Jennifer Government

Posted: October 1, 2009 in Books
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By Max Barry

Review © 2009 G.N. Jacobs

How much is enough? Would you sell cigarettes knowing how many will die? Would you kill 14 of your own customers in a crazy marketing scheme designed to show how valuable your sneakers are? Such questions infuse Max Barry’s satire Jennifer Government with a dread of corporate misdeeds past, present and future.

Picture, if you will, a near future world where family surnames have been replaced by corporate names and there is no government to speak of, except a minimally invasive watchdog force that has to get funding before launching an investigation. Meet Field Agent Jennifer Government, a single mom armed to the teeth in the Melbourne office, out to stop corporate misdeeds wherever she finds them. Things don’t go well for Jennifer at the mall, NRA thugs subcontracted to Nike by way of the Police shoot up to 14 customers to make the latest shoe line no one can afford seem irresistible. Jennifer falls onto the windshield of a Mercedes seriously injured.

Jennifer becomes an anti-corporate avenger searching for proof that Nike hired the killings done. She needs to find Hack Nike, the lowly merchandising officer, duped into patsy status. Just enough hearsay says that John Nike, Vice President of Guerilla Marketing, is the officer responsible. Jennifer has powerful personal motives for bringing John Nike to justice stemming from the time they were John and Jennifer Maher when they worked for Maher Advertising. Perhaps Jennifer will also explain the mysterious barcode tattoo below her left eye?

I found Max Barry’s satire very nearly brilliant when looking at it in broad strokes. If the writer wishes to warn us about corporations in an over the top satire, then sure, a regional Nike executive will order ten killings to boost sales. This is no more ridiculous than filmmakers positing that reality shows and sports will logically expand to include murder as we saw a few years ago in Series 7 or the first and only Rollerball.

Not all satires and other predictions of our social future have to come true for them to hold power. If we let things be we may end up in such dystopian futures where the NRA becomes a paramilitary force that can kill anyone and get away with it unless the victim’s families can pay for prosecution. Or we can choose to continue that blissfully inefficient and entertaining government that stands between our sins and those that would exploit them. Jennifer Government fills this literary niche with great skill and with a lot of firepower.

Max Barry chose in many places to gloss over the small details of the minutia of regular lives set against this wild romp that spans Melbourne, London and Los Angeles. There could have been a slight bit more of interaction between Jennifer Government and her daughter, Kate Mattel (named after the school). I didn’t feel the frustration of a mother who has to keep breaking a promise to get a dog as much as another writer might have created. But still, as I like to say, “if you’re looking at the scenery you’re missing the story.”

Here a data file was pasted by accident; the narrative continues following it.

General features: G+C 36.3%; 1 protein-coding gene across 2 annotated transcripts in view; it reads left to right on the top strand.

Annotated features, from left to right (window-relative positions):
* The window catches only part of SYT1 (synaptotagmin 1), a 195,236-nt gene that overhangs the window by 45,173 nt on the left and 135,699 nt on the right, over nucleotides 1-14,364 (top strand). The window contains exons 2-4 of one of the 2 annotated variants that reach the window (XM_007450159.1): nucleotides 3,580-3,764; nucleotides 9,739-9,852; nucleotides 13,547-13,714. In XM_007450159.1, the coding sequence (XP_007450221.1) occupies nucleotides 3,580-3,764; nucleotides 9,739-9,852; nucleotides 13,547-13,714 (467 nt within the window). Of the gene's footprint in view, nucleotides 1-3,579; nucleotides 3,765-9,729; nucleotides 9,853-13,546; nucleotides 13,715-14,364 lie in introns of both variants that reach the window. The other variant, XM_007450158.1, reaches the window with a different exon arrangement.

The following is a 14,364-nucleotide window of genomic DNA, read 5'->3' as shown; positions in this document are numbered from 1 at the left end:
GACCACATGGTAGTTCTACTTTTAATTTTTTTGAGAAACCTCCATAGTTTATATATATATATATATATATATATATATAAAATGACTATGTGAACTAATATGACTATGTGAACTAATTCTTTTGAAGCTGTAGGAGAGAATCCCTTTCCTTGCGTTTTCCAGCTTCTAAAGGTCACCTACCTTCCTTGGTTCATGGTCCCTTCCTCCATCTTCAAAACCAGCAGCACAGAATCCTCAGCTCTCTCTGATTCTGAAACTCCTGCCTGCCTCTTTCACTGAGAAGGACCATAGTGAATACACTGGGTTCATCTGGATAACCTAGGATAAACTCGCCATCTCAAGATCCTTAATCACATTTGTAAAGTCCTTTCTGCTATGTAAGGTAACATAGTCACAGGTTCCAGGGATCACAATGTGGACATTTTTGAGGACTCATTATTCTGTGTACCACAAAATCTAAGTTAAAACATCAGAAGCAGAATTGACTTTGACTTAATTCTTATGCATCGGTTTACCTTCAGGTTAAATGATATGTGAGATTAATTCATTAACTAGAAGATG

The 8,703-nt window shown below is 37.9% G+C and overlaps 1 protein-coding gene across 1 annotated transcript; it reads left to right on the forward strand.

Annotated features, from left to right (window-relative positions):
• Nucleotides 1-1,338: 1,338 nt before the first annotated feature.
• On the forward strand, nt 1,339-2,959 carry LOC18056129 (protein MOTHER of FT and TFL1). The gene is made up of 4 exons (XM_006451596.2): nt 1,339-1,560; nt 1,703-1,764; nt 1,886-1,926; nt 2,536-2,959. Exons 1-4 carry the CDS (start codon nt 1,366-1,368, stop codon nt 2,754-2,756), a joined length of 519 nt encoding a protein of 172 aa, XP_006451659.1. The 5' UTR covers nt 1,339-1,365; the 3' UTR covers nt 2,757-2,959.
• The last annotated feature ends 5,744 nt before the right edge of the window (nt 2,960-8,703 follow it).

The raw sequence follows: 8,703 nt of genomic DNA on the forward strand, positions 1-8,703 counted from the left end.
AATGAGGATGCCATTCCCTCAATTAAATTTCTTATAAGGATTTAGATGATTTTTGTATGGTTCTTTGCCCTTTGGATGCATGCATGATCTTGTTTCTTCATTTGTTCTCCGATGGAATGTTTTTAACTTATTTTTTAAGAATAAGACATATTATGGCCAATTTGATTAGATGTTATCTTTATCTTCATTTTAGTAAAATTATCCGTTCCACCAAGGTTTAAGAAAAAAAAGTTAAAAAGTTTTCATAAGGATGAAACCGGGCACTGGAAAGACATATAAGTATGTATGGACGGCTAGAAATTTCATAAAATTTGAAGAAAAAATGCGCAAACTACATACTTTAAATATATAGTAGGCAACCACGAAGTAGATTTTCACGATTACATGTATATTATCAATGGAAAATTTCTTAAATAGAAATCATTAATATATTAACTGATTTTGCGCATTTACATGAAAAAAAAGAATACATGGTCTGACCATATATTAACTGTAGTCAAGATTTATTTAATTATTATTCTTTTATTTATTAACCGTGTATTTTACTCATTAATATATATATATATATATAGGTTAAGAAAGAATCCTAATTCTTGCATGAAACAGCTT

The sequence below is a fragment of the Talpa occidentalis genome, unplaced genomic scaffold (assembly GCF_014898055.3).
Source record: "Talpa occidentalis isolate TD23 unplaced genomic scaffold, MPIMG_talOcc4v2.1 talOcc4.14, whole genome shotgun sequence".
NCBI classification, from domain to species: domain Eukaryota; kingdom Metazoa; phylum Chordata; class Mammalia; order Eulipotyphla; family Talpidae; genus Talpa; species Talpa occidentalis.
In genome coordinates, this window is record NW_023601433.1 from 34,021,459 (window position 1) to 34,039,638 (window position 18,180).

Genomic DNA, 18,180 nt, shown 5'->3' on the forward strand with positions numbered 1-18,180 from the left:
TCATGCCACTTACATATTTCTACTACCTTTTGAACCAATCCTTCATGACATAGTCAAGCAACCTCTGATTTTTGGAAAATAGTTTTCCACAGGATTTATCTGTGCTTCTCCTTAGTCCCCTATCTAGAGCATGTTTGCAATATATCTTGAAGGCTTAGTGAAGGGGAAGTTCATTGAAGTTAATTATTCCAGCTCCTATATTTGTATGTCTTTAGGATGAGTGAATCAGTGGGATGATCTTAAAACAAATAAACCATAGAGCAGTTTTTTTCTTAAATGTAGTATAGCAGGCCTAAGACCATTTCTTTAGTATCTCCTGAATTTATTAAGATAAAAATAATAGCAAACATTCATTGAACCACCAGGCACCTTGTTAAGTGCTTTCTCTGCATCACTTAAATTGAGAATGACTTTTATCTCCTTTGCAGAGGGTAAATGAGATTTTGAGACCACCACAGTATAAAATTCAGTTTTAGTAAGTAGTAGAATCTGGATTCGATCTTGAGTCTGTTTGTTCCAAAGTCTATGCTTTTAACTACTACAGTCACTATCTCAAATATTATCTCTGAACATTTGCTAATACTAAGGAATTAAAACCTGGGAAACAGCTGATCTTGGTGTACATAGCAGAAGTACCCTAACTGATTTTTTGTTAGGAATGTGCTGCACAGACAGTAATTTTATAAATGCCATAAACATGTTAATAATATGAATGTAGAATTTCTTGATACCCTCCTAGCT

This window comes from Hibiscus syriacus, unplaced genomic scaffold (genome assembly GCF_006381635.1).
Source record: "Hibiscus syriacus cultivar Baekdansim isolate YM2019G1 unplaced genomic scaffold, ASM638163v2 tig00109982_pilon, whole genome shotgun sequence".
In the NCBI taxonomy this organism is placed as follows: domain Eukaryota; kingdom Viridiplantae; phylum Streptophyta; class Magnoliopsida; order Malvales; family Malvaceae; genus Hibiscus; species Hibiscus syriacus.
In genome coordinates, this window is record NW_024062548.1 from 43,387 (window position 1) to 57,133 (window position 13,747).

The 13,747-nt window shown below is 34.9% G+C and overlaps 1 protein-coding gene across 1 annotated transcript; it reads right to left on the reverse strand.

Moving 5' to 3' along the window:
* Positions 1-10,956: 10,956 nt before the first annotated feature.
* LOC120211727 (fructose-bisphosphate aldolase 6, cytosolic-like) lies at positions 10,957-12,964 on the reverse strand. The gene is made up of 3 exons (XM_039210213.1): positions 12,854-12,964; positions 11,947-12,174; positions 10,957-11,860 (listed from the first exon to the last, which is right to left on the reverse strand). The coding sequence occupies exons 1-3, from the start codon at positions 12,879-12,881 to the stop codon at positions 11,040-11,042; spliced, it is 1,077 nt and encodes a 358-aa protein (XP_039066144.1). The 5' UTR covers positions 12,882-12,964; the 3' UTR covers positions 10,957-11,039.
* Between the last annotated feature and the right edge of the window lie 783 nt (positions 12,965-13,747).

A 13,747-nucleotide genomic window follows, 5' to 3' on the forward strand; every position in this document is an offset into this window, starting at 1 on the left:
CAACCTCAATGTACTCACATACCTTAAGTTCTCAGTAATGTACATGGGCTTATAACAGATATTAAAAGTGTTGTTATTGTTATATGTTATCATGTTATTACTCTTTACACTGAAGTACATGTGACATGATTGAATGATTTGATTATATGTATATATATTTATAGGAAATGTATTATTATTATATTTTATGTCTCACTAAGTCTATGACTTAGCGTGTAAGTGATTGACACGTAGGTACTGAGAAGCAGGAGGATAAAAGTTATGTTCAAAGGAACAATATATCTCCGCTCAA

If Barry were to do a book without the science fiction overtones I would suggest getting on more planes and visiting places. I didn’t feel like the scenes in Los Angeles or London really reflected the cities I remember and know. But, then the point of this book is that unchecked corporate greed will turn the whole world into carbon copies of some hypothetical bland city that doesn’t exist, yet.

What I really appreciated was the bare bones of the police procedural underlying the warning. Jennifer Government is not some super-cop investigator because, as always, the foot soldiers in the vast corporate war are very nearly morons that escape by sheer luck. Her ability to survive promiscuous gunfire was impressive and equally lucky. I could almost pretend that Jennifer was a real cop doing battle with evil corporate officers bent on nothing less than world domination.

The element that tickled my ribs the most was the reveal of the Big Bad. The case becomes more than a sneaker marketing campaign or a brutal hostile takeover fight between Shell and ExxonMobil. Let’s just say, I will never look at customer loyalty programs like frequent flier miles and discount cards quite the same way again. Actually, I think I was already suspicious of these programs, which is why this element tickled me so much.

Jennifer Government raises the bar for all of us who like to satirize corporate behavior in hopes someone will listen and spend a little more time off the corporate fast track. Neither your time nor your money is wasted.


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